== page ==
Since the global financial crash of 2008, we have witnessed increasing levels of unrest and social discontent around the world (the various Occupys, the Spanish and Greek Indignados, the Arab Spring, the continuing disturbances in Brazil). Each of these moments raises significant questions for legal scholars: from the nature of police power, the role of law in austerity and the emergency state, to issues of intra- and extra-systemic constitutional change and revolutionary social transformation. This workshop gathers together a number of the foremost scholars working in the field of ‘Law and Humanities’, and invites them to consider how the various ‘law and…’ methodologies (law and literature, film, theatre studies, etc.) enable us to think through our contemporary conjuncture. It challenges them to think about the scenes of unrest, the staging of protest, and the writing of injustice and discontent. It aims to address the following questions:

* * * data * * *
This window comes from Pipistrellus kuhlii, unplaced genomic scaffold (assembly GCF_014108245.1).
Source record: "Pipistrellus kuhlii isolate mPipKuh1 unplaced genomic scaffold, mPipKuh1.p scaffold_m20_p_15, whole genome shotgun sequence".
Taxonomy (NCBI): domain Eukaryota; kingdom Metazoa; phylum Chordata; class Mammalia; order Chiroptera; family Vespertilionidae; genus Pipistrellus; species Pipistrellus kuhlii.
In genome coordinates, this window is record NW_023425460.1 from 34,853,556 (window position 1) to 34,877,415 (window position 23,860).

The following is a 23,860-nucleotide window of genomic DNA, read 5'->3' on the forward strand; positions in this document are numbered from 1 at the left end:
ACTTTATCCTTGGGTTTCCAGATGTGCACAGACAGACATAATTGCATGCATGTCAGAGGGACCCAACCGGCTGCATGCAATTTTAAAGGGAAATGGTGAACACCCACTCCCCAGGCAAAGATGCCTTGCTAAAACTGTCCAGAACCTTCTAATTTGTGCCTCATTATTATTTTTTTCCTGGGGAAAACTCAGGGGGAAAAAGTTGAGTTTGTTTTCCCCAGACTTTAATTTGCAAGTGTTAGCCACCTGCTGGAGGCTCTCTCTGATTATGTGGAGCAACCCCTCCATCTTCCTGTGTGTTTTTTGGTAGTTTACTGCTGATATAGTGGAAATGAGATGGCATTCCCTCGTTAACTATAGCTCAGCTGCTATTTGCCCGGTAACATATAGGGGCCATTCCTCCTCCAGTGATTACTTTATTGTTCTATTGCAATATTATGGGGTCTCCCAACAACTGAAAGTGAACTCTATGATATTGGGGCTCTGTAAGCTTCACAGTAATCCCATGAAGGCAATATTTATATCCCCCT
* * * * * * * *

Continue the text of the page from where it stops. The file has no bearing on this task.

- How might Law and Humanities enable us to make sense of a setting of popular dissensus, of widespread economic, political and environmental chaos and inequity?
- What does it mean to choose the disciplinary apparatus of Law and Humanities in the quintessential political setting – the moment of popular dissensus and disagreement?
- What are the possibilities of an aesthetic engagement with law, protest and dissent?
The Workshop will take place at the University of Warwick, on the 14th of October. Lunch will be provided. Tickets are free and available here, but please register in advance.
Nadine El-Enany (Birkbeck)
Julen Etxabe (Helsinki)
Adam Gearey (Birkbeck)
Silvija Jestrovic (Warwick)
Daniel Matthews (Hong Kong)
Rashmi Varma (Warwick)
Scott Veitch (Hong Kong)
Marco Wan (Hong Kong)
Gary Watt (Warwick)
Andrew Williams (Warwick)